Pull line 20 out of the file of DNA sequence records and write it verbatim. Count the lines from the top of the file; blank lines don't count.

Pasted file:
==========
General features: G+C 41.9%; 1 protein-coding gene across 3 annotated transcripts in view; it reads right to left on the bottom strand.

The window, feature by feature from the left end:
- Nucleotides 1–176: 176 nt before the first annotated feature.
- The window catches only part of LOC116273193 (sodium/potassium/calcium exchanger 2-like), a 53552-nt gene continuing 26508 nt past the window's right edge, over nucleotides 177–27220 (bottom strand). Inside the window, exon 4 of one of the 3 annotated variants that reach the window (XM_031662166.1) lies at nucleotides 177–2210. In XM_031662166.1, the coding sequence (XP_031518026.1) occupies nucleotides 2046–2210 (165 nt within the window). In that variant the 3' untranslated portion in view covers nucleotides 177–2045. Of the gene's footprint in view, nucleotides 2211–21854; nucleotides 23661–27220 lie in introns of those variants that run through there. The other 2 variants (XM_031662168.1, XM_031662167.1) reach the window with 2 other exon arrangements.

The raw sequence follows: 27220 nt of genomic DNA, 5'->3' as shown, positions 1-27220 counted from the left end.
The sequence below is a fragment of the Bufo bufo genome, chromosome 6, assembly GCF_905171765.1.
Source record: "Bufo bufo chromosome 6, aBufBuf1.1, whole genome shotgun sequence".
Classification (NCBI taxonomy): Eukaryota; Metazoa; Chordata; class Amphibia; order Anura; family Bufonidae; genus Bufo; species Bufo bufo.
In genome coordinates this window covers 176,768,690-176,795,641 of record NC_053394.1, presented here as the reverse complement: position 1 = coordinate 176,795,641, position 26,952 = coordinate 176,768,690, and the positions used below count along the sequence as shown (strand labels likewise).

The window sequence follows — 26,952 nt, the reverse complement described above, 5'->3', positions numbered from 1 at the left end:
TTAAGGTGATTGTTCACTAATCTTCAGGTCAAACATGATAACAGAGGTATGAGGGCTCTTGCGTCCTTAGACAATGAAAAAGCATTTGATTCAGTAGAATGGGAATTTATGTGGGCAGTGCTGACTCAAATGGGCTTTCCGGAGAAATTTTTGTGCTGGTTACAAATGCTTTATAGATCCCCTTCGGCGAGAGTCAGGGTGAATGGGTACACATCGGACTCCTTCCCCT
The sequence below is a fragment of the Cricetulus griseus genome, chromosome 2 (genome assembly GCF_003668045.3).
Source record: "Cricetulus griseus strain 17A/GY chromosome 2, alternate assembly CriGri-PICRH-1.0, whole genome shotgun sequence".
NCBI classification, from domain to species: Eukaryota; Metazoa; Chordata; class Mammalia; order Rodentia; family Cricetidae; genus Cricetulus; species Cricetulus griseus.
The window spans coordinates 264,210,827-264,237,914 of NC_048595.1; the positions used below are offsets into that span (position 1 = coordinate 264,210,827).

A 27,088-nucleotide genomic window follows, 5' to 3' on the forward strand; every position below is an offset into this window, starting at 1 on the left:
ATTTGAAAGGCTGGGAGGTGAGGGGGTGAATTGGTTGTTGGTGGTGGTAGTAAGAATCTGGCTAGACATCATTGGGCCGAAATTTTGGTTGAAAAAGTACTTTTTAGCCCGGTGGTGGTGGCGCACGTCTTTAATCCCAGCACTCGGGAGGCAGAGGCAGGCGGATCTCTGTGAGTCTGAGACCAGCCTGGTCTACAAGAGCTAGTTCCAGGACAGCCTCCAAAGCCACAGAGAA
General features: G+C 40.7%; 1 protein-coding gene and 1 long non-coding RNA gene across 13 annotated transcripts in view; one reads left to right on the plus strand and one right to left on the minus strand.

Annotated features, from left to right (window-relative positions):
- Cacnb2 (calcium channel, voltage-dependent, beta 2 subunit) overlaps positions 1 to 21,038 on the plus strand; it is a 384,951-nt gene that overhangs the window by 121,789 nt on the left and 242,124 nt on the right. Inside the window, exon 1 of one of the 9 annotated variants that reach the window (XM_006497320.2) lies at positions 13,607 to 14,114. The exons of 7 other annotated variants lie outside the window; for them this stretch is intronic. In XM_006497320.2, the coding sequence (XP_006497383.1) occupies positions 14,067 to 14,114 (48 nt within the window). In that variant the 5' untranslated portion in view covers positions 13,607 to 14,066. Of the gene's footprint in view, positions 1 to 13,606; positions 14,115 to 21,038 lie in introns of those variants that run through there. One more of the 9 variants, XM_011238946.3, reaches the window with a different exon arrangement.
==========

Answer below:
- Cacnb2 (calcium channel, voltage-dependent, beta 2 subunit) overlaps positions 1 to 21,038 on the plus strand; it is a 384,951-nt gene that overhangs the window by 121,789 nt on the left and 242,124 nt on the right. Inside the window, exon 1 of one of the 9 annotated variants that reach the window (XM_006497320.2) lies at positions 13,607 to 14,114. The exons of 7 other annotated variants lie outside the window; for them this stretch is intronic. In XM_006497320.2, the coding sequence (XP_006497383.1) occupies positions 14,067 to 14,114 (48 nt within the window). In that variant the 5' untranslated portion in view covers positions 13,607 to 14,066. Of the gene's footprint in view, positions 1 to 13,606; positions 14,115 to 21,038 lie in introns of those variants that run through there. One more of the 9 variants, XM_011238946.3, reaches the window with a different exon arrangement.